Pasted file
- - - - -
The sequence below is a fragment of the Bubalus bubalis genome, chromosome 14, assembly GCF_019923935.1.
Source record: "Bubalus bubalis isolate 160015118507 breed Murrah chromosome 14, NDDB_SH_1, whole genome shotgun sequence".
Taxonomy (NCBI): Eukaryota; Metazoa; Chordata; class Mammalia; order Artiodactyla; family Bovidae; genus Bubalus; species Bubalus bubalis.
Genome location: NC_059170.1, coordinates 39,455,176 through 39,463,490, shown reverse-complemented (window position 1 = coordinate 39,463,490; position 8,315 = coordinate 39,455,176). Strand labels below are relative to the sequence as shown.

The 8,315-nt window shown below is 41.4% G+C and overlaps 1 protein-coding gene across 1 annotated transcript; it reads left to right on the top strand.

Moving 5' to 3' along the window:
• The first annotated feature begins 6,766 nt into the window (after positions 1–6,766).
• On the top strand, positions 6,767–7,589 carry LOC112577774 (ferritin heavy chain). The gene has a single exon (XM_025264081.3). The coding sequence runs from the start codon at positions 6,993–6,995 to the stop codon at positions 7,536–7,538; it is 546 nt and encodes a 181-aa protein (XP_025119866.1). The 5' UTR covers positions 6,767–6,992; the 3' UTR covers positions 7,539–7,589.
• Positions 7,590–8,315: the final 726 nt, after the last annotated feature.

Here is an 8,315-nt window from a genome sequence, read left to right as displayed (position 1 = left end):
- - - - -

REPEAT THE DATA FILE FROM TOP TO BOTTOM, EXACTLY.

The sequence below is a fragment of the Bubalus bubalis genome, chromosome 14, assembly GCF_019923935.1.
Source record: "Bubalus bubalis isolate 160015118507 breed Murrah chromosome 14, NDDB_SH_1, whole genome shotgun sequence".
Taxonomy (NCBI): Eukaryota; Metazoa; Chordata; class Mammalia; order Artiodactyla; family Bovidae; genus Bubalus; species Bubalus bubalis.
Genome location: NC_059170.1, coordinates 39,455,176 through 39,463,490, shown reverse-complemented (window position 1 = coordinate 39,463,490; position 8,315 = coordinate 39,455,176). Strand labels below are relative to the sequence as shown.

The 8,315-nt window shown below is 41.4% G+C and overlaps 1 protein-coding gene across 1 annotated transcript; it reads left to right on the top strand.

Moving 5' to 3' along the window:
• The first annotated feature begins 6,766 nt into the window (after positions 1–6,766).
• On the top strand, positions 6,767–7,589 carry LOC112577774 (ferritin heavy chain). The gene has a single exon (XM_025264081.3). The coding sequence runs from the start codon at positions 6,993–6,995 to the stop codon at positions 7,536–7,538; it is 546 nt and encodes a 181-aa protein (XP_025119866.1). The 5' UTR covers positions 6,767–6,992; the 3' UTR covers positions 7,539–7,589.
• Positions 7,590–8,315: the final 726 nt, after the last annotated feature.

Here is an 8,315-nt window from a genome sequence, read left to right as displayed (position 1 = left end):